10 August 2021: The “Date of Default”: the concept of FOSFA and Gafta contracts as a basis for examining consequences of repudiatory breach

This article is reproduced by kind permission of the author, Mr Jacques Covo, and appeared in ASA Bulletin in March 2021. Mr Covo discusses the default clause in commodity contracts and established case law.

GAFTA (The Grain and Feed trade Association) and FOSFA (The Federation of Oils Seeds and Fats Association) are the primary trade associations in London for the international trade of grains, feeding stuffs, seeds, animal fats and vegetable oils. Both issue standard form of contracts since the 19th century; they provide for arbitration as a dispute resolution method under their own rules. The calculation of damages for breach of contract is specifically addressed by these standard forms in a key provision called “Default Clause” (e.g. Clause No. 24 of GAFTA Form No. 100 For Shipment of Feedingstuffs CIF, Clause No. 26 of FOSFA Form No. 53 Contract for Vegetable and Marine Oil FOB). These contracts are governed by English Law. The London Rice Brokers’ Association (LRBA) Standard Terms and The Global Pulse Confederation (GPC) Contract No. 1 have also adopted a similar Default Clause.

The similarly worded Default Clause of all these standard forms of contracts provide that damages for breach are to be awarded either vis-a-vis the market price ruling on the “date of default” or the price of a resale or cover made following the breach. The very often used first alternative is neither the position at common-law nor the Sale of Goods Act 1979 criteria for the calculation of damages. Thus, the date of default is exclusively a contractual concept which has been defined by case-law.

What matters in case of non-performance therefore is the establishment of the date of default for then ascertaining the ruling market price in order to calculate the damages.

The word “default” under the Default Clause has been interpreted in a GAFTA case in the matter of Toprak v. Finagrain as a “failure to carry the contract on the due date” without any requirement of acceptance of the repudiatory breach. It follows that a repudiatory breach is a default under the Clause. It follows also that, once there is a default of an obligation expressly undertaken in the nature of a condition of the contract, the date of default is thereby fixed. This case contains a masterly exposition by Mr Justice Goff (as he then was) concerning both the date of default (under a GAFTA contract) and the legal principles which could modify this date.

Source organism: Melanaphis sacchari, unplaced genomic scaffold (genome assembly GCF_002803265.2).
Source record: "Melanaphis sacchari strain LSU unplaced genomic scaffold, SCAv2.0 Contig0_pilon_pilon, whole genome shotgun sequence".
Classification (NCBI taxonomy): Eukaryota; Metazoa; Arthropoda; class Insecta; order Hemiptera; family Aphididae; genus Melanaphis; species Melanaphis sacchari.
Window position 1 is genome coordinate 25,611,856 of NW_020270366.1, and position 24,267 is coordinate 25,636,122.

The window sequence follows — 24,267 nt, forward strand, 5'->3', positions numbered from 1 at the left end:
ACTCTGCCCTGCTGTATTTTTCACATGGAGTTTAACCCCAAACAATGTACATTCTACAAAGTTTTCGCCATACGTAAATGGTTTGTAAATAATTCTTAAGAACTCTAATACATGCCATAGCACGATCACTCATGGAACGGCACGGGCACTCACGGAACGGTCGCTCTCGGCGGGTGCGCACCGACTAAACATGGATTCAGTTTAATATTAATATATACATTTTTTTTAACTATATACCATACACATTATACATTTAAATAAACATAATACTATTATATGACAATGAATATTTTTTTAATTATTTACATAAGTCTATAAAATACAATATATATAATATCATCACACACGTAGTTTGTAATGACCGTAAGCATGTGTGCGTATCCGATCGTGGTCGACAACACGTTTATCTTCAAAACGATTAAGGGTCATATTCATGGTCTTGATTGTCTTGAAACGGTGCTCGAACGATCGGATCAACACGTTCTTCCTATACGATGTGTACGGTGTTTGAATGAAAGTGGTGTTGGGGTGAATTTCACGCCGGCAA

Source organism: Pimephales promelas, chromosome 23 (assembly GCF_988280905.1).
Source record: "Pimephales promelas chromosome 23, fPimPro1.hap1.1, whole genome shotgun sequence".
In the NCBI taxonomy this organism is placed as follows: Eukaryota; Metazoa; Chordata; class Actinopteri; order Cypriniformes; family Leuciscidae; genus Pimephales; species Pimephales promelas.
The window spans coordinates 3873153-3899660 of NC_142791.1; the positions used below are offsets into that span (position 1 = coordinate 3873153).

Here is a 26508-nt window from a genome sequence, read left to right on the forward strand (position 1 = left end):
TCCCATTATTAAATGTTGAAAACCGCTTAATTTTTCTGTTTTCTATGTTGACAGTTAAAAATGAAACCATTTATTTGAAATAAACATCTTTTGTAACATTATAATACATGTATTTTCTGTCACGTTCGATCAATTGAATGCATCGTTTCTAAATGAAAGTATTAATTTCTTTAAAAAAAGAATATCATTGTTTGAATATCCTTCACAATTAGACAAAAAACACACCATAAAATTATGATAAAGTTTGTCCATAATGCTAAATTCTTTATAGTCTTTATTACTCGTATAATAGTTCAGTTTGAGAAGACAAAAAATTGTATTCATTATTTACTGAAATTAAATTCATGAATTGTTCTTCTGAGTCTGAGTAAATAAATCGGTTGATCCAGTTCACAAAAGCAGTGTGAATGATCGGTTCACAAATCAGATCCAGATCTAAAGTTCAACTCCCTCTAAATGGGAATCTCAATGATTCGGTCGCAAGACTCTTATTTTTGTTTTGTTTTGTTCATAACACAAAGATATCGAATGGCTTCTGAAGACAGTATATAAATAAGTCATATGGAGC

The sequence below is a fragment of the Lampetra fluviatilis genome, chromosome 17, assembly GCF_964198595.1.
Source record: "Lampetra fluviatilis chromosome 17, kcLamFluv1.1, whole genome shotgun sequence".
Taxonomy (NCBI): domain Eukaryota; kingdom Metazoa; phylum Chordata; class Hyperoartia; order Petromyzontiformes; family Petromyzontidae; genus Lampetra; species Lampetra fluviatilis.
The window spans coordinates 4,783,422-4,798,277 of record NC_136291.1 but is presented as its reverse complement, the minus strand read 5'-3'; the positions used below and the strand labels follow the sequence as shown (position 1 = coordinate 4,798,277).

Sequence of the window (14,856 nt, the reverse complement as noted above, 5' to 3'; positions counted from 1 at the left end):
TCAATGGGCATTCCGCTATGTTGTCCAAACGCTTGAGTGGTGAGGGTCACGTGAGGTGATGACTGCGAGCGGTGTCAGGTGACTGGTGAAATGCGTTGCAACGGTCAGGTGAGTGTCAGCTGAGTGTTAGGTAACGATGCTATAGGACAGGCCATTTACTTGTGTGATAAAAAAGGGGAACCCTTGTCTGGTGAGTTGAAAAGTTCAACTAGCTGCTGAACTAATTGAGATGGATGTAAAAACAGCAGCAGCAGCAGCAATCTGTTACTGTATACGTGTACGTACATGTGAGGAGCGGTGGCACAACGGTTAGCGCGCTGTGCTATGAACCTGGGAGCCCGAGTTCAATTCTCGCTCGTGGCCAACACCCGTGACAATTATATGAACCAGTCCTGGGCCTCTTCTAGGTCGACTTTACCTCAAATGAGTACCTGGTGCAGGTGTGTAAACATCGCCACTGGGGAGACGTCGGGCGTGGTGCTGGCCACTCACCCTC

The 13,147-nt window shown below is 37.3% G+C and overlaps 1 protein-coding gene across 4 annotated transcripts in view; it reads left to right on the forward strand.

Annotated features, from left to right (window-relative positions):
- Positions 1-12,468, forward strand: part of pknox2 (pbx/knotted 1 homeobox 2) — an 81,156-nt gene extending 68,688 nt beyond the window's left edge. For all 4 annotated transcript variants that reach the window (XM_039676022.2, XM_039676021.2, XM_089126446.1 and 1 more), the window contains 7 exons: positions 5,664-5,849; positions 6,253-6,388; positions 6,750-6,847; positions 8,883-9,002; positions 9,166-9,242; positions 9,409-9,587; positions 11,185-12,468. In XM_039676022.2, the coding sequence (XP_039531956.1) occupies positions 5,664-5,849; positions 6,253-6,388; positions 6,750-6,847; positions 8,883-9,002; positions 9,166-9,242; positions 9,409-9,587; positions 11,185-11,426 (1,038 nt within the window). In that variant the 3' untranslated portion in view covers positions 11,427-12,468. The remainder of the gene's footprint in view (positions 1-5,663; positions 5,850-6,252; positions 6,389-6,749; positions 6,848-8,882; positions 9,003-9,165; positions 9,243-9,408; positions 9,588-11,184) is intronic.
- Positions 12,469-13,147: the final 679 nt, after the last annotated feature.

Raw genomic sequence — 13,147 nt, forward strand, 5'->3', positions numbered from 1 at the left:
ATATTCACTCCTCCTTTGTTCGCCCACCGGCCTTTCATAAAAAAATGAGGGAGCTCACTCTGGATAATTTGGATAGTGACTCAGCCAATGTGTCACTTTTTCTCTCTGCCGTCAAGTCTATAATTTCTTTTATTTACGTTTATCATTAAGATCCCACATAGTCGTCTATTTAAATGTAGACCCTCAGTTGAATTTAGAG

The House of Lords held in Bremerhandel v. Vandenavenne2 (a FOSFA Case) that in case of default, the date of the default was the day following the last day on which contractual performance would still have been possible, namely the business day following the default when the innocent party had the possibility to go to the market and cover or resell the goods against the defaulter.

As, as mentioned earlier, the date of default is not a common law concept, the trader ought to have in mind the courts’ definition of this concept or in practical terms know how this date and its possible modification are calculated, in order to be able to measure his own or his counterpart’s potential liability for breach. Equally, when there is a trade-dispute in the agribusiness, and arbitrators are called to consider a repudiatory breach or default, their reasoning should leave aside common law concepts, in order to ascertain or fix a (first) default and examine according to the Court of Appeal’s yardsticks laid down in the Toprak v. Finagrain3 case (hereinafter Toprak) whether or not the date of default has changed. This is because – as Toprak is the only answer to the date of default issue – the well-established doctrines or legal concepts find no application when it comes to ascertain the date of default.

According to Toprak, for the date of default to change, there must be a request to perform made by the defaulting party and an acceptance or reliance thereon by the innocent party, or an indulgence by the innocent party vis-à-vis the defaulter and reliance thereon by the defaulter, for possible future performance. The case thus establishes the necessity of a bilateral element for the date of default to change. From a purely practical point of view it is easy to understand that a date (namely the date of default) once fixed contractually, cannot change unilaterally. I personally believe that in order to understand the rationale of the Default Clause, it is preferable to think first in terms of date/s rather than of default!